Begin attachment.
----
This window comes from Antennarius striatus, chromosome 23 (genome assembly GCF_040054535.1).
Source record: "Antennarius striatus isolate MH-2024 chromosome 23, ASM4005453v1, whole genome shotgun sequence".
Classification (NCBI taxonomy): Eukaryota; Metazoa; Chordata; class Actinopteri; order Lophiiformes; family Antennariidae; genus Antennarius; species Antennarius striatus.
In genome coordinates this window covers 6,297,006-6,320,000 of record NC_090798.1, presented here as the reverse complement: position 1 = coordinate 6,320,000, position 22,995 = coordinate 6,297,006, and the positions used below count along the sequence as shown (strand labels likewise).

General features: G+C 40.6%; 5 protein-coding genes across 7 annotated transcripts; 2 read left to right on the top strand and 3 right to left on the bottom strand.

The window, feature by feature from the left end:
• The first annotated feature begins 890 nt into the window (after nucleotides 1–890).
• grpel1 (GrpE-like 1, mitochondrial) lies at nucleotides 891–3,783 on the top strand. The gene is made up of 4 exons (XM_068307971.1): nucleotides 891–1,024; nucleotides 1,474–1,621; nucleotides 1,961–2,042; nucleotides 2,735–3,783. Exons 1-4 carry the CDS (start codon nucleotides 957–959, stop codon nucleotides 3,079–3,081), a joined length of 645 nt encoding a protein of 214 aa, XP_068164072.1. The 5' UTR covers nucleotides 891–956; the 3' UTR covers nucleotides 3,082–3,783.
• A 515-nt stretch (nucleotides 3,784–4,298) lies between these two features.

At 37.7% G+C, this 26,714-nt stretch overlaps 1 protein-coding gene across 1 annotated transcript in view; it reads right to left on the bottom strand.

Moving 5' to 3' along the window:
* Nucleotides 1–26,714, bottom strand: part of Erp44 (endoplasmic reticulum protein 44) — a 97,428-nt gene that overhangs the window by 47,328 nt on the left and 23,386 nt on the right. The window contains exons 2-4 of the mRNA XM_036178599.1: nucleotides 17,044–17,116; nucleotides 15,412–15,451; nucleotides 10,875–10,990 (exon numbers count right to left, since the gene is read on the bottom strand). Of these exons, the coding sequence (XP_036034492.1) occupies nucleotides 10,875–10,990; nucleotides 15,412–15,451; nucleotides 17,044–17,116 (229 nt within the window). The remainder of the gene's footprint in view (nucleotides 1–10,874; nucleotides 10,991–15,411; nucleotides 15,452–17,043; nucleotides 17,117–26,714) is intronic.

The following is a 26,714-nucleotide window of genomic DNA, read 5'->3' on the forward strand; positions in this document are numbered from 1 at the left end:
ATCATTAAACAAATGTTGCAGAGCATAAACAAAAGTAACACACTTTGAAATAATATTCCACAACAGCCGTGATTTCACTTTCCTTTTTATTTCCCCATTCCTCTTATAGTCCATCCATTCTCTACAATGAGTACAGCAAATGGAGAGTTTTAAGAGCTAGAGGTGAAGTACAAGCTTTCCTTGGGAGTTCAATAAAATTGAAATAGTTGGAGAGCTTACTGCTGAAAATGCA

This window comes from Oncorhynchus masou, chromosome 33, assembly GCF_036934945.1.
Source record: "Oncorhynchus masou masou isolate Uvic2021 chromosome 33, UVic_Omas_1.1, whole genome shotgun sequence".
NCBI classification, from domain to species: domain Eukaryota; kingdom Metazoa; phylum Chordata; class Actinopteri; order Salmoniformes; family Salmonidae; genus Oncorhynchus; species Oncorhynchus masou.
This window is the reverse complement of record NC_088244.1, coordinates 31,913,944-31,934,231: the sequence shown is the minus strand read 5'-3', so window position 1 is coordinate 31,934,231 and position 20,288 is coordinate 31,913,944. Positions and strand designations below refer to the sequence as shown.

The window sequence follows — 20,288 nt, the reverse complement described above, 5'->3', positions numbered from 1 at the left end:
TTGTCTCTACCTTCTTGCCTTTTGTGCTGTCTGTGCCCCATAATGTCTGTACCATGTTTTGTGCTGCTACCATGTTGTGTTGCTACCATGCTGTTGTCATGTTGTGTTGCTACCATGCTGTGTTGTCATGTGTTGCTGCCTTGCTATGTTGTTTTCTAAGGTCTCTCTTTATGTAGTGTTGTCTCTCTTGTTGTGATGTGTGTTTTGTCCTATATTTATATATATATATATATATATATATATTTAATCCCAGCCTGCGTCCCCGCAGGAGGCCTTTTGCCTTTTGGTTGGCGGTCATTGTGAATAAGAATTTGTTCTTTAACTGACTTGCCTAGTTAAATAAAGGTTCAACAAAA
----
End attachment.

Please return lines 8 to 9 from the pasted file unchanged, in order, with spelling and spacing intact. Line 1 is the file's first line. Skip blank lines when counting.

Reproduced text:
• grpel1 (GrpE-like 1, mitochondrial) lies at nucleotides 891–3,783 on the top strand. The gene is made up of 4 exons (XM_068307971.1): nucleotides 891–1,024; nucleotides 1,474–1,621; nucleotides 1,961–2,042; nucleotides 2,735–3,783. Exons 1-4 carry the CDS (start codon nucleotides 957–959, stop codon nucleotides 3,079–3,081), a joined length of 645 nt encoding a protein of 214 aa, XP_068164072.1. The 5' UTR covers nucleotides 891–956; the 3' UTR covers nucleotides 3,082–3,783.
• A 515-nt stretch (nucleotides 3,784–4,298) lies between these two features.